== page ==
• H04B10/00Transmission systems employing electromagnetic waves other than radio-waves, e.g. infrared, visible or ultraviolet light, or employing corpuscular radiation, e.g. quantum communication
    • H04B10/27Arrangements for networking
    • HELECTRICITY
    • H04ELECTRIC COMMUNICATION TECHNIQUE
    • H04LTRANSMISSION OF DIGITAL INFORMATION, e.g. TELEGRAPHIC COMMUNICATION
    • H04L1/00Arrangements for detecting or preventing errors in the information received
    • H04L1/22Arrangements for detecting or preventing errors in the information received using redundant apparatus to increase reliability
    • HELECTRICITY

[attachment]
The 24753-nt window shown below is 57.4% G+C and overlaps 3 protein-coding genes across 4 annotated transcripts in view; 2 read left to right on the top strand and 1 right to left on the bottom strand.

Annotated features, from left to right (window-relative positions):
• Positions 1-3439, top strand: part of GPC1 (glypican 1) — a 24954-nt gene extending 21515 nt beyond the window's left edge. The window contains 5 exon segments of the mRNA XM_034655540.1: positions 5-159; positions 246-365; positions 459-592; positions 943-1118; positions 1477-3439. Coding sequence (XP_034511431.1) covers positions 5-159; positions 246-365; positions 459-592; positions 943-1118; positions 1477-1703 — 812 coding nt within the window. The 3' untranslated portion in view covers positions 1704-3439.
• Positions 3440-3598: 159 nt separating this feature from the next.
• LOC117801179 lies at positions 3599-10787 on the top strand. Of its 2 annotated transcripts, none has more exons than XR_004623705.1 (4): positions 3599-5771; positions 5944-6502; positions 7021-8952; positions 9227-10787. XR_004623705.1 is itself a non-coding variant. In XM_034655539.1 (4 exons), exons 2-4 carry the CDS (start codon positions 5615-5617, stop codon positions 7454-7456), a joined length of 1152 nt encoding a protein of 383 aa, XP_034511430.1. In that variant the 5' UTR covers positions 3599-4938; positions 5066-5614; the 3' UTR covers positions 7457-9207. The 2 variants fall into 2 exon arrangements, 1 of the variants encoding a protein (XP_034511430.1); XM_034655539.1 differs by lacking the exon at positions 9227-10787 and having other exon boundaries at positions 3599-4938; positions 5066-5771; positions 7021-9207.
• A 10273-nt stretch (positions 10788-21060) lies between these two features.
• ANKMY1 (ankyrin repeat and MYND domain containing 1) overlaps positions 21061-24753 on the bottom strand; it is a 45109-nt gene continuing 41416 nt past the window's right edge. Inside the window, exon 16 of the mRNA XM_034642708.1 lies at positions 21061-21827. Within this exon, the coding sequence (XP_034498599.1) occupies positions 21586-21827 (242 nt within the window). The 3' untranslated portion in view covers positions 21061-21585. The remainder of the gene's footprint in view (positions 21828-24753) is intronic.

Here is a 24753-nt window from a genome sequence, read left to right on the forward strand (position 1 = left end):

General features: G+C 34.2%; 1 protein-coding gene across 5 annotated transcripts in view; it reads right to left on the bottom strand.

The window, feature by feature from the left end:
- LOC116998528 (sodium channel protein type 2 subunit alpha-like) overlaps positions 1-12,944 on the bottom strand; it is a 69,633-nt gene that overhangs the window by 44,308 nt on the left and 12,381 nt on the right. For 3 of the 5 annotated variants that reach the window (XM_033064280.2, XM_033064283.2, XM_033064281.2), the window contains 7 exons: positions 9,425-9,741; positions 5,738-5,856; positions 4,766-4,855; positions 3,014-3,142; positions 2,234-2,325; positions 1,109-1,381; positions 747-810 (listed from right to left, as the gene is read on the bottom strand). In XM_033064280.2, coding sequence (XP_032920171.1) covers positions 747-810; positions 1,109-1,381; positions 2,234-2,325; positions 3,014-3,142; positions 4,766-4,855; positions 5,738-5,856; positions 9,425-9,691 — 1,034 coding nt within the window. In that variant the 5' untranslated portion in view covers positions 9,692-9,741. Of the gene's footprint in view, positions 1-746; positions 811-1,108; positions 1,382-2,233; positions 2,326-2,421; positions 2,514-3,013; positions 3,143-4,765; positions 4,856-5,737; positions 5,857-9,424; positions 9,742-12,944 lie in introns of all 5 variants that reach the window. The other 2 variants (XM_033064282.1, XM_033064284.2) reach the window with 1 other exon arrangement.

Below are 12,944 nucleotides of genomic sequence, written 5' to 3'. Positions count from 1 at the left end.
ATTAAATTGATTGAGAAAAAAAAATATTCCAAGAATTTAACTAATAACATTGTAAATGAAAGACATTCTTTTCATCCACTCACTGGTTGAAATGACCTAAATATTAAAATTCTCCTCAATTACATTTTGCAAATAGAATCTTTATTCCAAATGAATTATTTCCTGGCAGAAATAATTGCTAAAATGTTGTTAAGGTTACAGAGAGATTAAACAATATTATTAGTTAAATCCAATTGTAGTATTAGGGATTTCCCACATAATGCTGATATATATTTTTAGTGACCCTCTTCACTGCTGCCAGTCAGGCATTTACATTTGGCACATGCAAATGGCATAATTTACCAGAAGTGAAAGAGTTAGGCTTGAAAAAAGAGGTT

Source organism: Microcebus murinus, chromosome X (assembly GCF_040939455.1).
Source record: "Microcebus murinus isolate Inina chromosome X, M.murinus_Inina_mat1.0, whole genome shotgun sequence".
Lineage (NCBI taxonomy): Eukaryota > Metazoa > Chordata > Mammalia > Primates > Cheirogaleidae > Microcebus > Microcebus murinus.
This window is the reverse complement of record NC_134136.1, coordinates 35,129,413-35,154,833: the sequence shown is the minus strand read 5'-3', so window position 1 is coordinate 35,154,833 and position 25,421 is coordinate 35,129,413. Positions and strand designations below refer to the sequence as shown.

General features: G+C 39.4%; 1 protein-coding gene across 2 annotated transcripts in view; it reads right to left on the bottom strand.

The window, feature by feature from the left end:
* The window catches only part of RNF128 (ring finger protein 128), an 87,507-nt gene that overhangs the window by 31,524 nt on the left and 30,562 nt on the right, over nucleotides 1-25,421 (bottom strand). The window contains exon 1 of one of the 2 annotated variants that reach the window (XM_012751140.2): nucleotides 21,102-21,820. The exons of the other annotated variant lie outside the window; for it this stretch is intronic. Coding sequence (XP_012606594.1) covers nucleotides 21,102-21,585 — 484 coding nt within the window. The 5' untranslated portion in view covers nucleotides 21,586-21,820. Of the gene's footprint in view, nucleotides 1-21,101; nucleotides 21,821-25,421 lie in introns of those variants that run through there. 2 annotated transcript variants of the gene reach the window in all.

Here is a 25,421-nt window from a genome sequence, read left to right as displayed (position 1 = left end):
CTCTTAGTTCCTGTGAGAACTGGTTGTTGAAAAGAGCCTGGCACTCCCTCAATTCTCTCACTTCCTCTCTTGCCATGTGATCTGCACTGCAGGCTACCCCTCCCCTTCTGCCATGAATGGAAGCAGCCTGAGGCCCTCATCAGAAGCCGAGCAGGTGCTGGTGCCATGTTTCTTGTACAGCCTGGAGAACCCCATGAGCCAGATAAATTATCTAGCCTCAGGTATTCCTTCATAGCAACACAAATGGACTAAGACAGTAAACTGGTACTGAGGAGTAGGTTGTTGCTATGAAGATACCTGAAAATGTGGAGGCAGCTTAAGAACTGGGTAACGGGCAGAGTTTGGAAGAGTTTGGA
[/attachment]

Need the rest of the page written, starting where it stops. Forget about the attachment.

• H04ELECTRIC COMMUNICATION TECHNIQUE
    • H04QSELECTING
    • H04Q11/00Selecting arrangements for multiplex systems

Abstract

A manner of providing redundancy protection for a data center network that is both reliable and low-cost. In a data center network where the data traffic between numerous access nodes and a network core layer via primary aggregation nodes, an optical network device such as and OLT (optical line terminal) is provided as a backup aggregation node for one or more of the primary aggregation nodes. When a communication path through a primary aggregation node fails, traffic is routed through the optical network device. In a preferred embodiment, a communication link is formed from a plurality of access nodes to a single port of the OLT or other optical network device via an optical splitter that combines upstream transmissions and distributes downstream transmissions. The upstream transmissions from the plurality of access nodes may occur according to an allocation schedule generated when the backup aggregation node is needed.

Description

    CROSS-REFERENCE TO RELATED APPLICATIONS